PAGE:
Withdrawal Agreement Bill (WAB) (UK Brexit)

Exit day is 31st January 2020

The updated Withdrawal Agreement Bill (WAB) is now published – here.

The Explanatory Notes for the updated WAB are here.

Two clauses giving a role for Parliament, including relating to negotiating objectives for the next phase, are removed, these were Clauses 30 and 31.

Clause 34 and Schedule 4 on workers’ rights are also gone. Explanatory notes to the Queen’s Speech identify the government will bring forward an Employment Bill in this legislative period 2019-2020 (this Blog does not focus on employment law, save for health and safety aspects).

Among the 5 new clauses:

Clause 30 on Withdrawal Treaty Joint Committee dispute resolution reporting

Clause 33 banning Ministers from agreeing to an extension to the transition period (termed implementation period in the bill)

Clause 35 banning the use of written procedure in the Withdrawal Treaty Joint Committee

Clause 36 repealing spent enactments

Re: the briefed stories about letting lower courts depart from CJEU judgments, rather than just the Supreme Court and High Court of Justiciary – this seems to be catered for by a new subsection in clause 26(1) that gives Ministers a power to decide when lower courts can do this.

Another change is in clause 20. In October the WAB had what’s called a standing service provision, which authorises expenditure to the EU for sums owed under the WA treaty. It was time limited last time (to March 2021) but a Minister could extend it. No more can it be extended.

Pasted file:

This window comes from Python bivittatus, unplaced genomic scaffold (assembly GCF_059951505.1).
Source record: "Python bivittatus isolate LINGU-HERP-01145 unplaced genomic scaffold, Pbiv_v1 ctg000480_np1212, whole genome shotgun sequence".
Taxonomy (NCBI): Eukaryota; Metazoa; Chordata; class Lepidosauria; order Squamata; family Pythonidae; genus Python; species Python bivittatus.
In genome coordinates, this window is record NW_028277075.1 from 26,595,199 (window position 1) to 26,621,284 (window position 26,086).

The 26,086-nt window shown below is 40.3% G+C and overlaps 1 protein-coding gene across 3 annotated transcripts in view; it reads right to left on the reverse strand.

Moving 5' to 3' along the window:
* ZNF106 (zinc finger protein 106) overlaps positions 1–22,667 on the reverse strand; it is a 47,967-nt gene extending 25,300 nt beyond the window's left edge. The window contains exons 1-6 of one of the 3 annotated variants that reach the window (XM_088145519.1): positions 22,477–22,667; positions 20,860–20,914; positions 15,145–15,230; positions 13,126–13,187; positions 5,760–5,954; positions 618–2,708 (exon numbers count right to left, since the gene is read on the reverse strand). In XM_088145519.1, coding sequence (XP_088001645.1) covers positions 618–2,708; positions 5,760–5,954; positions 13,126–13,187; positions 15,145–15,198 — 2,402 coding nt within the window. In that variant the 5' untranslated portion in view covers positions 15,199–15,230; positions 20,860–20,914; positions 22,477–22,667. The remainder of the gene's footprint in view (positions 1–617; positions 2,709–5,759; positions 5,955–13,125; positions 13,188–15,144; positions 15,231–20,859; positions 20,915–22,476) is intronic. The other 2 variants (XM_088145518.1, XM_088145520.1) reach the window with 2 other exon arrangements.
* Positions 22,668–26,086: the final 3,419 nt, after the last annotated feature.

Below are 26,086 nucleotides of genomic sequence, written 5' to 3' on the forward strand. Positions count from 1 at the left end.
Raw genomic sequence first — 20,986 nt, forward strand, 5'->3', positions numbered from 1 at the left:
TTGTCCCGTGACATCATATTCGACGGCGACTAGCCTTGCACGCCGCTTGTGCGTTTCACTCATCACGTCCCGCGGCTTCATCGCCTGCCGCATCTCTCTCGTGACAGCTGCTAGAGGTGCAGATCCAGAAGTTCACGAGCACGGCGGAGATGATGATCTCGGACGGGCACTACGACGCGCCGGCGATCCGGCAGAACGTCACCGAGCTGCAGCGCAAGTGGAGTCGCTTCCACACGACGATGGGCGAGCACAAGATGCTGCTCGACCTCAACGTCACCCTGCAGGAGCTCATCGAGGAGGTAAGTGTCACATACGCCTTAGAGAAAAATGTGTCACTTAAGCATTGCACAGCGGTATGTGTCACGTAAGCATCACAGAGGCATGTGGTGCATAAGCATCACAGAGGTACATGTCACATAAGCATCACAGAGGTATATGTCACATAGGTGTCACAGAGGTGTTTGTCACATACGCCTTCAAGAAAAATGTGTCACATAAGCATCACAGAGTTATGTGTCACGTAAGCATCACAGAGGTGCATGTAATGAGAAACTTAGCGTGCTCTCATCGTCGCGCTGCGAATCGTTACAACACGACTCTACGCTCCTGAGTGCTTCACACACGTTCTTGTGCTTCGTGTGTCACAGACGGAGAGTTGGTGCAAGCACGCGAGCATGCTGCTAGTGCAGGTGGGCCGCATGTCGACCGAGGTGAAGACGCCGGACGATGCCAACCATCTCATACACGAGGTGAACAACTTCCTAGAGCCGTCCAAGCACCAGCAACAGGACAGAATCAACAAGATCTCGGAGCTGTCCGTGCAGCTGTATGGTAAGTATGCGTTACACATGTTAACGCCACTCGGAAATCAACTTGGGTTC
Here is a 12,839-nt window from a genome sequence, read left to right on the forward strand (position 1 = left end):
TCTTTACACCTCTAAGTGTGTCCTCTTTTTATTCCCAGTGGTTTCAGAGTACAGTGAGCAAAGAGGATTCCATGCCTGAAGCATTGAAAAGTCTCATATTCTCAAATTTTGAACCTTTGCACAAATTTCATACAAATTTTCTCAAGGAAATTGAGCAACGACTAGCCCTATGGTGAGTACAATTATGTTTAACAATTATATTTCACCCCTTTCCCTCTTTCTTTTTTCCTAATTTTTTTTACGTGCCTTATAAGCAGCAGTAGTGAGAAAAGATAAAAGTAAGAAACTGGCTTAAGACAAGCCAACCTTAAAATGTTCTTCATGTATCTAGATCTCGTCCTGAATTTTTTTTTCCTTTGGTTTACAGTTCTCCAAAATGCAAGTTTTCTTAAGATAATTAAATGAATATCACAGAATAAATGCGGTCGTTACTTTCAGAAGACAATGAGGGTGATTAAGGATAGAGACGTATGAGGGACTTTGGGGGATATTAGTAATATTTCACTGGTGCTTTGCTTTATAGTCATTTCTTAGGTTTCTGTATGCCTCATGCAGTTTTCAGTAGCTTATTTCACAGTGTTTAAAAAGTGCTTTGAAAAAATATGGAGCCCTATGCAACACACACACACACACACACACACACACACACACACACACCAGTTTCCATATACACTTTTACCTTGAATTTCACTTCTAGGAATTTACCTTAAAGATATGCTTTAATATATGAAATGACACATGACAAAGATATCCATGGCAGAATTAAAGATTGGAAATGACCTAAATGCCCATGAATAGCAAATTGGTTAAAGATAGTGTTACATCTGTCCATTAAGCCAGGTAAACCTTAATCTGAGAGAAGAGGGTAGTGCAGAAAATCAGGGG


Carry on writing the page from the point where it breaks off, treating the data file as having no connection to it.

Last time the Bill only had provisions about House of Commons scrutiny of developments in EU law during the transition period (the European Scrutiny Committee could force debates in the Commons). It seems there is now the same role in the Lords for its EU Committee in clause 29. During the transition period, the Bill incorporates developments in EU law into UK Law and stays (delays) the effect of Brexit Law changing the UK statute base so it can stand alone.

It also seems like Schedule 2 has been amended a bit. It now looks like the Independent Monitoring Authority can delegate decisions about starting inquiries and legal proceedings (where it couldn’t before) and that its functions can be transferred more easily than before.

There may be other changes that are identified or that are accepted as the Bill is scrutinised.

The Second Reading is scheduled for tomorrow, which will be easily carried. The Bill will then go forward for scrutiny in the usual fashion once Parliament returns from its holidays.

Parliament will take its Christmas holidays at the end of tomorrow, to return again on 6th January.

The WAB will amend the EU (Withdrawal) Act 2018. In addition to bringing in the transition period to 31st December 2020 (known as the Implementation Period completion day) the fact of enactment of the WAB, will delay the deadline for application to the EU Settled Status Scheme to June 2021.

If there are further substantive changes to the WAB, I will post again, otherwise not.

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